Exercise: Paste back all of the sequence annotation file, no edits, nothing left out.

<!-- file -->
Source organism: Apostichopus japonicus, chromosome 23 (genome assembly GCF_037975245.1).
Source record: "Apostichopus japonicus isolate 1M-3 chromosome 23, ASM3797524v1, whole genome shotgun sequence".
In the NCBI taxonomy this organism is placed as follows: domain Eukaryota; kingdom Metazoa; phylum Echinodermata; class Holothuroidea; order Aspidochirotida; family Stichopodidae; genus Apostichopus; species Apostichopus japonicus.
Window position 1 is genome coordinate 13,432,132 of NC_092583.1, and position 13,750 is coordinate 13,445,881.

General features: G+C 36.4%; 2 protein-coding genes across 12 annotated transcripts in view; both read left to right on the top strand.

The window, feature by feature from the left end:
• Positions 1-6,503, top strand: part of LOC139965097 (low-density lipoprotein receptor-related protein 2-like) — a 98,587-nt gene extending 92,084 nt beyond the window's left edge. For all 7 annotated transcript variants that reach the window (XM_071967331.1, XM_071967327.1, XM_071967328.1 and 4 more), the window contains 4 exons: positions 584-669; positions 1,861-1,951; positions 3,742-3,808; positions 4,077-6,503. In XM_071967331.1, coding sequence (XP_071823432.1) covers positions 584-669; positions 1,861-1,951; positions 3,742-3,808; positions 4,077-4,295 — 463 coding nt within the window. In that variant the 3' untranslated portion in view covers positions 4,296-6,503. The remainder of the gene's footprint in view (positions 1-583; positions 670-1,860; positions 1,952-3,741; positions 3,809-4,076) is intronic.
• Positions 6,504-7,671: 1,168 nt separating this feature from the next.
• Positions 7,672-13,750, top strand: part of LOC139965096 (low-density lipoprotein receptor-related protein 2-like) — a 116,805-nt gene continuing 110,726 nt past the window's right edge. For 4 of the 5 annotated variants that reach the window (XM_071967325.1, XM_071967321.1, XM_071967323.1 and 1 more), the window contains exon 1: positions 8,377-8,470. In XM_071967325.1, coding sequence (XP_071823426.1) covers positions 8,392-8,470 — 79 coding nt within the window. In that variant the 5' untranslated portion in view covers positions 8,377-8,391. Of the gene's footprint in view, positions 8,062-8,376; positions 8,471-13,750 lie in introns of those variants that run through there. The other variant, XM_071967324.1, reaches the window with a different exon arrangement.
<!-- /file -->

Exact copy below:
Source organism: Apostichopus japonicus, chromosome 23 (genome assembly GCF_037975245.1).
Source record: "Apostichopus japonicus isolate 1M-3 chromosome 23, ASM3797524v1, whole genome shotgun sequence".
In the NCBI taxonomy this organism is placed as follows: domain Eukaryota; kingdom Metazoa; phylum Echinodermata; class Holothuroidea; order Aspidochirotida; family Stichopodidae; genus Apostichopus; species Apostichopus japonicus.
Window position 1 is genome coordinate 13,432,132 of NC_092583.1, and position 13,750 is coordinate 13,445,881.

General features: G+C 36.4%; 2 protein-coding genes across 12 annotated transcripts in view; both read left to right on the top strand.

The window, feature by feature from the left end:
• Positions 1-6,503, top strand: part of LOC139965097 (low-density lipoprotein receptor-related protein 2-like) — a 98,587-nt gene extending 92,084 nt beyond the window's left edge. For all 7 annotated transcript variants that reach the window (XM_071967331.1, XM_071967327.1, XM_071967328.1 and 4 more), the window contains 4 exons: positions 584-669; positions 1,861-1,951; positions 3,742-3,808; positions 4,077-6,503. In XM_071967331.1, coding sequence (XP_071823432.1) covers positions 584-669; positions 1,861-1,951; positions 3,742-3,808; positions 4,077-4,295 — 463 coding nt within the window. In that variant the 3' untranslated portion in view covers positions 4,296-6,503. The remainder of the gene's footprint in view (positions 1-583; positions 670-1,860; positions 1,952-3,741; positions 3,809-4,076) is intronic.
• Positions 6,504-7,671: 1,168 nt separating this feature from the next.
• Positions 7,672-13,750, top strand: part of LOC139965096 (low-density lipoprotein receptor-related protein 2-like) — a 116,805-nt gene continuing 110,726 nt past the window's right edge. For 4 of the 5 annotated variants that reach the window (XM_071967325.1, XM_071967321.1, XM_071967323.1 and 1 more), the window contains exon 1: positions 8,377-8,470. In XM_071967325.1, coding sequence (XP_071823426.1) covers positions 8,392-8,470 — 79 coding nt within the window. In that variant the 5' untranslated portion in view covers positions 8,377-8,391. Of the gene's footprint in view, positions 8,062-8,376; positions 8,471-13,750 lie in introns of those variants that run through there. The other variant, XM_071967324.1, reaches the window with a different exon arrangement.